Too many Americans struggle to afford the medicines and health care they need. And the problem has gotten worse in recent years as insurers increasingly use practices that shift costs to patients. But the drug pricing debate in Washington continues to ignore the broader pharmaceutical supply chain, including middlemen like insurers and pharmacy benefit managers (PBMs).
Unfortunately, Congress just passed a law that doesn't stop abusive insurance and PBM practices that are the real drivers of health care costs. Take insulin, for example. Last year, manufacturers provided deep discounts to insurers and PBMs that lowered the cost of the most commonly used insulins by 84% on average. These middlemen – not patients – have been the primary beneficiaries of these deep discounts. Patients deserve better.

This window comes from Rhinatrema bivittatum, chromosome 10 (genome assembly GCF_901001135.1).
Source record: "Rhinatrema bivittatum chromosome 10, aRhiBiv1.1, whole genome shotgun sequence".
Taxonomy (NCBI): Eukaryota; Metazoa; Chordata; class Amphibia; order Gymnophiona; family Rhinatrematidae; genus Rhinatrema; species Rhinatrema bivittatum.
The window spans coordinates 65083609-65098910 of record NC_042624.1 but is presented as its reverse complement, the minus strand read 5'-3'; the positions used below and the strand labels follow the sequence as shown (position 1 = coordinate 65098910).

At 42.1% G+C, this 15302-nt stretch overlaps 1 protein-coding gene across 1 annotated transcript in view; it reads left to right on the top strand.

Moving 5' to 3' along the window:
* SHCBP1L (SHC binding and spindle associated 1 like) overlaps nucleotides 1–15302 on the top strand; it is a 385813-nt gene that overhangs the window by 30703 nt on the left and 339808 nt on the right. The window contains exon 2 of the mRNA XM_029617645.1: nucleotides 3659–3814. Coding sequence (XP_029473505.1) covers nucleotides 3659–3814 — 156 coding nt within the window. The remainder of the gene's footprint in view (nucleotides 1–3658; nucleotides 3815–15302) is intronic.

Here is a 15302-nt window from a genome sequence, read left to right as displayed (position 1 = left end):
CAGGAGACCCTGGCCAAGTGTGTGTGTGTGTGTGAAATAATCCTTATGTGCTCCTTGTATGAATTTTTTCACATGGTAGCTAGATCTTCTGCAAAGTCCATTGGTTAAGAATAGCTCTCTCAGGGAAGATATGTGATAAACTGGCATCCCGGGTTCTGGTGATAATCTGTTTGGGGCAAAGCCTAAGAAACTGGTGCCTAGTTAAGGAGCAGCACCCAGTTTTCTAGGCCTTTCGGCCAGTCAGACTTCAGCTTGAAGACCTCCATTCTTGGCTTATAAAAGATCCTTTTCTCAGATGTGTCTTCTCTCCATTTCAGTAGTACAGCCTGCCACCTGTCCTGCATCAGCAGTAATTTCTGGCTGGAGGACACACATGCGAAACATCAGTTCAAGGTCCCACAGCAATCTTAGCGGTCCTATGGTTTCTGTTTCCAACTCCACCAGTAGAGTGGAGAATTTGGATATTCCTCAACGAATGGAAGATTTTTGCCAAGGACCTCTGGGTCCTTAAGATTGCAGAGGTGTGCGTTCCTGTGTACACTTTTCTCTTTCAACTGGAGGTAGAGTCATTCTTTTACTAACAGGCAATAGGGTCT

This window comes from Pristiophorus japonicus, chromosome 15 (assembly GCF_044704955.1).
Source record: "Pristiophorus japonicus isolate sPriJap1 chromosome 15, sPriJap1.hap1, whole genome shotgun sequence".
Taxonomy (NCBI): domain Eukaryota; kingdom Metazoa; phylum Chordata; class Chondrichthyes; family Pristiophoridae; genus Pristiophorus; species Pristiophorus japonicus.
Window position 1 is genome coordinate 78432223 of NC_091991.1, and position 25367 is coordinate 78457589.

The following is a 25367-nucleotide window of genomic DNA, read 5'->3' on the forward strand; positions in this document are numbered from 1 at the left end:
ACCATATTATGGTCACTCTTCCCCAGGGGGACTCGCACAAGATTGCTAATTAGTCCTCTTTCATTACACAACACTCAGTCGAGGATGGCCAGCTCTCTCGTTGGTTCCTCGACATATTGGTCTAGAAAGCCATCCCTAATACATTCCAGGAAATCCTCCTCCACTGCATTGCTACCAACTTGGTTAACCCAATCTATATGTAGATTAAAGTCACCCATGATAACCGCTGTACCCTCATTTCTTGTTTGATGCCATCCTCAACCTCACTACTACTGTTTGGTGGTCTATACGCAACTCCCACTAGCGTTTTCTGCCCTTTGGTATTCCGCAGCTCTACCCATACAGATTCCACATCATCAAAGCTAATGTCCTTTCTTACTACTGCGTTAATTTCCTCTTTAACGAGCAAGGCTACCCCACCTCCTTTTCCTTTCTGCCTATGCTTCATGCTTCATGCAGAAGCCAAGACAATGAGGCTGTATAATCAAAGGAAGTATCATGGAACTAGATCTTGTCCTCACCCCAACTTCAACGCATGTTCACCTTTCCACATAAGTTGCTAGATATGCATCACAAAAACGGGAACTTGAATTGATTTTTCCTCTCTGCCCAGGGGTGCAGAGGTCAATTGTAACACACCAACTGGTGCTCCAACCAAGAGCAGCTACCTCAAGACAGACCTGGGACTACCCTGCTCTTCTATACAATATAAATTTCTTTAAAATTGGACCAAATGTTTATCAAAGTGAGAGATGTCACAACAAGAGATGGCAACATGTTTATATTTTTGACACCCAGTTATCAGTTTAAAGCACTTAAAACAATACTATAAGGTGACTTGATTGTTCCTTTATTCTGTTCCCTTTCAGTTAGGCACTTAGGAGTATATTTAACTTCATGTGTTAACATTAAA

Congress could meaningfully address patient access and affordability concerns if they pursued legislation that:
• Included the kind of accountability and transparency of PBMs that patients and employers need.
• Addressed a broken insurance system that is shifting more of the costs of medicines onto vulnerable patients.
• Took steps to ensure patients share in the deep discounts that PBMs and health plans receive.
Giving the federal government unprecedented, sweeping authority to set prices for our medicines was not the solution.
Congress must work on real solutions to make sure patients can afford their medicines at the pharmacy counter. That starts with holding insurers and middlemen accountable.